Taking care of yourself as you fight cancer is much more than just doctor’s visits and treatments.

Cancer changes your whole body. So you need to take care of your whole person during and after treatment.

That means getting proper rest and nutrition. It means exercising if you’re able. It means addressing side effects so that you can continue your treatment plan. It means getting a handle on stress and learning how to find joy during difficult times. And it means finding ways to cope with not knowing what’s ahead.

Mind/Body Connection

Your body responds to the way you feel and think. So if you are stressed out and upset, your body will react. It’s important to be honest with your doctor and share your feelings if you are particularly anxious. 

There are several ways you can help take care of your emotional health:

  • Express your feelings. Keeping your stress or sadness inside can make you feel worse. You can let your family and friends know what you are feeling. They may not know how to help, so consider asking your doctor, a counselor or a religious advisor for support.
  • Aim for balance. You don’t have to pretend to be happy when you feel upset. But focusing on the positive things in your life can help you feel better. You may want to use a journal to track things that make you feel at peace or happy. You may also need to find ways to let go of some things in your life that make you feel more stressed.
  • Try to be resilient. Being resilient can be learned and improved by having social support, keeping a positive view of yourself, accepting change and trying to keep things in perspective. A counselor or therapist can help.
  • Calm your mind and body. Find ways to relax. Try meditation or listening to music. Meditation is a form of guided thought. It can take many forms. For example, you may do it by exercising, stretching, or sitting and breathing deeply. You might consider yoga or tai chi.

Your doctor may suggest other ways to address your emotional and physical health. If you have signs of depression, you may benefit from counseling, medicine or both.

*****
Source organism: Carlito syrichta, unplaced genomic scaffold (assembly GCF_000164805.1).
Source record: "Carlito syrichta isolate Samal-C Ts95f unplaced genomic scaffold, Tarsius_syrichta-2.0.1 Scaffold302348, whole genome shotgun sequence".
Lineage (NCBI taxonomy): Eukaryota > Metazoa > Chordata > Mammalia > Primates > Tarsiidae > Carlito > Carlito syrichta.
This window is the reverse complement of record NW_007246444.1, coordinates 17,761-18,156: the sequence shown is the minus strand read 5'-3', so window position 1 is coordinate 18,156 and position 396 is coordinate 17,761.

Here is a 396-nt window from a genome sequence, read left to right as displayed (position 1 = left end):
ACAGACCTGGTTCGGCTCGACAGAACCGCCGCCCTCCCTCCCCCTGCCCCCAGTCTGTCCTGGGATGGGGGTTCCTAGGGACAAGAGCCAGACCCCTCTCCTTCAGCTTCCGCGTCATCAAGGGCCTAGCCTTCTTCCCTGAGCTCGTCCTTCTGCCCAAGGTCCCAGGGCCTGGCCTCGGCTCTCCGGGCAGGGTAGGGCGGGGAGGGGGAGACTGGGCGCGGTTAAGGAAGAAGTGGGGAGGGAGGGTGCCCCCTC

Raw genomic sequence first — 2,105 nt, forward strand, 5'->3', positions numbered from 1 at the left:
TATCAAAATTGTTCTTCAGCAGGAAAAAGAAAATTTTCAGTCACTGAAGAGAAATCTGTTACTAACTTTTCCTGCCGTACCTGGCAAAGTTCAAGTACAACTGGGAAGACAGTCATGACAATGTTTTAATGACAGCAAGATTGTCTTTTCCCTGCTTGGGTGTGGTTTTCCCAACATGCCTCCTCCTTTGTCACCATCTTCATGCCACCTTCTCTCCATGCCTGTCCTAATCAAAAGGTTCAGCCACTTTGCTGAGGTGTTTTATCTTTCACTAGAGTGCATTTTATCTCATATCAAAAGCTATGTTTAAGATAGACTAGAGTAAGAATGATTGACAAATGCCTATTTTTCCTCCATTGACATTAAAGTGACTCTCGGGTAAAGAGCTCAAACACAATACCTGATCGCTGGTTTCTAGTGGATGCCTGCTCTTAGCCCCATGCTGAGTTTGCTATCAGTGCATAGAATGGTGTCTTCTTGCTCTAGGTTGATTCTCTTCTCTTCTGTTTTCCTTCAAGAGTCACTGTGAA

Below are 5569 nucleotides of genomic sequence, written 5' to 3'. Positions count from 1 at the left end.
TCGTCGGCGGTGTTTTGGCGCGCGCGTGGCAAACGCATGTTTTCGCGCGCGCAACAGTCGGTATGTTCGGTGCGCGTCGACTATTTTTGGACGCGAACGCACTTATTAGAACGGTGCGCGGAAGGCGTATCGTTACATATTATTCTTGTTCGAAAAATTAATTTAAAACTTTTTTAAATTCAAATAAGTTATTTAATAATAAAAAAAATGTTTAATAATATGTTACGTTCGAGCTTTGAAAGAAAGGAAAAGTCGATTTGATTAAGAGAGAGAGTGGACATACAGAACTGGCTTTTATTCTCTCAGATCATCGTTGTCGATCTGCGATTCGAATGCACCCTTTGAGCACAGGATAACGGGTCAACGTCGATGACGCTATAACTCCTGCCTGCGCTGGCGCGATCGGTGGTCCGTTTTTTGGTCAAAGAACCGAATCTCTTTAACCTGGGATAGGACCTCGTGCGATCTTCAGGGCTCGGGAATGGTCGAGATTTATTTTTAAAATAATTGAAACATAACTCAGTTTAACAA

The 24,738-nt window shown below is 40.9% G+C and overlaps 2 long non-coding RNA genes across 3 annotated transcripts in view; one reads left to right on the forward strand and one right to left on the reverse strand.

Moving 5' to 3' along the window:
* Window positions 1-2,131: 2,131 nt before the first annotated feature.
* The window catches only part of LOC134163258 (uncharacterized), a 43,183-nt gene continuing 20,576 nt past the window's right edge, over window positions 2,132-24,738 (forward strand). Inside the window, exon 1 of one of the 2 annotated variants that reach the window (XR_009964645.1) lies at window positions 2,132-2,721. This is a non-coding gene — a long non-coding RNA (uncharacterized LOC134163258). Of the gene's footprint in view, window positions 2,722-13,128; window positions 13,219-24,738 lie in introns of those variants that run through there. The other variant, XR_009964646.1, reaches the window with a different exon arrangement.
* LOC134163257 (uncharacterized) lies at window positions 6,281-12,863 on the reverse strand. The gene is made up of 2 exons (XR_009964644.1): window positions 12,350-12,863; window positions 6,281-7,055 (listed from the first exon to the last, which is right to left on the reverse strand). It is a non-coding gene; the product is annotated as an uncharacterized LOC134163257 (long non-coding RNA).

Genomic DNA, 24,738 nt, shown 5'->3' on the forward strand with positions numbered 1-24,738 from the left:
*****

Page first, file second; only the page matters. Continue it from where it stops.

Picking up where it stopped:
Eating Well

Eating well during and after cancer treatment can help you feel stronger and better able to tolerate treatment. It also aids in recovery.

You may need extra protein and calories, or you may need to try foods that are easy to chew and swallow. If you are having trouble maintaining your weight, have a light meal or snack every few hours. Choose foods that are high in calories and protein. A dietitian can help you with any diet changes you may need to make.

Cancer treatments are designed to kill cancer cells, but they can cause side effects like nausea that may lead to eating problems. Ask your doctor for help, and try these tips:

  • Avoid strong food odors.
  • Rinse your mouth to remove bad tastes.
  • Try new foods.
  • Wear loose-fitting clothes.
  • Distract yourself with TV or music.

Calm Your Mind Before Sleep

Meditation helps some people relax so that they can sleep better. Other people swear by breathing exercises.

Here are some other tips for better sleep during and after treatment:

  • Try making lists to help you let go of your worries.
  • Avoid caffeinated drinks for six to eight hours before bed.
  • Make sure the room temperature isn’t too hot or too cold.
  • Skip the alcohol.
  • Try drinking decaffeinated tea or another warm drink before going to bed. But don’t drink too many liquids close to bedtime.
  • Keep a routine by going to bed at the same time every day.

Keep Good Habits

Eating a balanced and healthy diet and getting enough rest is a start. There are other things you can do to keep up your physical and mental health. Getting whatever exercise you are able to handle is another important good habit.

Some find benefit in regularly attending support groups. Support groups can help cancer survivors share experiences and build friendships. Participating in groups can help break through isolation and offer reassurance and suggestions to help you cope.

Keeping to a routine can help, too. And taking part in the activities you enjoy may help you feel better.

These are also good habits to develop:

  • Try to cope with challenges, rather than avoiding action.
  • Keep problems in perspective. Look ahead to how the future may improve.
  • Build a support network. Learn to accept help. Your family and friends can help you build resilience.
  • When you are feeling better, consider joining a civic or religious group to give back to others.